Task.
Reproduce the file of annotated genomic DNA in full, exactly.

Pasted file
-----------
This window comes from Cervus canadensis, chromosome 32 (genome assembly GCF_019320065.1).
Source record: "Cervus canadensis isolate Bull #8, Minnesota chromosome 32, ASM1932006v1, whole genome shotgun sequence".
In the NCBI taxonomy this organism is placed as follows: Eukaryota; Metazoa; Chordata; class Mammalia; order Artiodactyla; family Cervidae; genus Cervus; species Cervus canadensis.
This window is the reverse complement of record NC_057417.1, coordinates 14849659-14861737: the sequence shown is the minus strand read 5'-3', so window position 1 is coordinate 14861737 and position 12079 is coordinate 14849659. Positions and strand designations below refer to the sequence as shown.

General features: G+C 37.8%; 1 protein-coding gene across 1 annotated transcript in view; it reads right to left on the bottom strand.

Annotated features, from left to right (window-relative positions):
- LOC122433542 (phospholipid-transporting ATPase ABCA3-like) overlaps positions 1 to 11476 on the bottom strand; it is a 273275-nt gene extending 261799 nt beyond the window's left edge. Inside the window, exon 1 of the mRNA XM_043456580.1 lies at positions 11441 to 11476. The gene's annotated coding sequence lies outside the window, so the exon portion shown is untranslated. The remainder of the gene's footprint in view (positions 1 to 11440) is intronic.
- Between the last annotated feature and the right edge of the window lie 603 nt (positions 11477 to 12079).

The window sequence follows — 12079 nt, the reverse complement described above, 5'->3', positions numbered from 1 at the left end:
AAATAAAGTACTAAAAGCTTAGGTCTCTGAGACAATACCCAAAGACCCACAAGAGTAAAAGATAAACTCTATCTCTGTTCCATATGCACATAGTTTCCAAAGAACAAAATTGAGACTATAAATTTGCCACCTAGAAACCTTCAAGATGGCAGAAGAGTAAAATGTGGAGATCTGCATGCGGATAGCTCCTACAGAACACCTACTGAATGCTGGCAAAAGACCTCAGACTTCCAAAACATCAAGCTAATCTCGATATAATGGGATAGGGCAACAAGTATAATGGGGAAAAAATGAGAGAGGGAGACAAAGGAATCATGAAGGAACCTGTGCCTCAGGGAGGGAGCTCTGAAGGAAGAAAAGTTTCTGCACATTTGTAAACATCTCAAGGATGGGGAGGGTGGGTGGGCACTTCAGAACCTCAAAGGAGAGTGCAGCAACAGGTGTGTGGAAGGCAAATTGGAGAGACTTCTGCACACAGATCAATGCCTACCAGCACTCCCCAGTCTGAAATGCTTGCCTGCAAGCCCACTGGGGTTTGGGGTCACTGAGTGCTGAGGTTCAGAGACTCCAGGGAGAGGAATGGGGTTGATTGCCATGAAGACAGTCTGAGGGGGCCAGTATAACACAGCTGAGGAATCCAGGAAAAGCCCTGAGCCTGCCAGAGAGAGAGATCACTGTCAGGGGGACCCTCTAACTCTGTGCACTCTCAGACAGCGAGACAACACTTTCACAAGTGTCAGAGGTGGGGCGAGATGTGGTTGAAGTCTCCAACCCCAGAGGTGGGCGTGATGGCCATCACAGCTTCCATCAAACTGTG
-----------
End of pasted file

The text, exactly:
This window comes from Cervus canadensis, chromosome 32 (genome assembly GCF_019320065.1).
Source record: "Cervus canadensis isolate Bull #8, Minnesota chromosome 32, ASM1932006v1, whole genome shotgun sequence".
In the NCBI taxonomy this organism is placed as follows: Eukaryota; Metazoa; Chordata; class Mammalia; order Artiodactyla; family Cervidae; genus Cervus; species Cervus canadensis.
This window is the reverse complement of record NC_057417.1, coordinates 14849659-14861737: the sequence shown is the minus strand read 5'-3', so window position 1 is coordinate 14861737 and position 12079 is coordinate 14849659. Positions and strand designations below refer to the sequence as shown.

General features: G+C 37.8%; 1 protein-coding gene across 1 annotated transcript in view; it reads right to left on the bottom strand.

Annotated features, from left to right (window-relative positions):
- LOC122433542 (phospholipid-transporting ATPase ABCA3-like) overlaps positions 1 to 11476 on the bottom strand; it is a 273275-nt gene extending 261799 nt beyond the window's left edge. Inside the window, exon 1 of the mRNA XM_043456580.1 lies at positions 11441 to 11476. The gene's annotated coding sequence lies outside the window, so the exon portion shown is untranslated. The remainder of the gene's footprint in view (positions 1 to 11440) is intronic.
- Between the last annotated feature and the right edge of the window lie 603 nt (positions 11477 to 12079).

The window sequence follows — 12079 nt, the reverse complement described above, 5'->3', positions numbered from 1 at the left end:
AAATAAAGTACTAAAAGCTTAGGTCTCTGAGACAATACCCAAAGACCCACAAGAGTAAAAGATAAACTCTATCTCTGTTCCATATGCACATAGTTTCCAAAGAACAAAATTGAGACTATAAATTTGCCACCTAGAAACCTTCAAGATGGCAGAAGAGTAAAATGTGGAGATCTGCATGCGGATAGCTCCTACAGAACACCTACTGAATGCTGGCAAAAGACCTCAGACTTCCAAAACATCAAGCTAATCTCGATATAATGGGATAGGGCAACAAGTATAATGGGGAAAAAATGAGAGAGGGAGACAAAGGAATCATGAAGGAACCTGTGCCTCAGGGAGGGAGCTCTGAAGGAAGAAAAGTTTCTGCACATTTGTAAACATCTCAAGGATGGGGAGGGTGGGTGGGCACTTCAGAACCTCAAAGGAGAGTGCAGCAACAGGTGTGTGGAAGGCAAATTGGAGAGACTTCTGCACACAGATCAATGCCTACCAGCACTCCCCAGTCTGAAATGCTTGCCTGCAAGCCCACTGGGGTTTGGGGTCACTGAGTGCTGAGGTTCAGAGACTCCAGGGAGAGGAATGGGGTTGATTGCCATGAAGACAGTCTGAGGGGGCCAGTATAACACAGCTGAGGAATCCAGGAAAAGCCCTGAGCCTGCCAGAGAGAGAGATCACTGTCAGGGGGACCCTCTAACTCTGTGCACTCTCAGACAGCGAGACAACACTTTCACAAGTGTCAGAGGTGGGGCGAGATGTGGTTGAAGTCTCCAACCCCAGAGGTGGGCGTGATGGCCATCACAGCTTCCATCAAACTGTG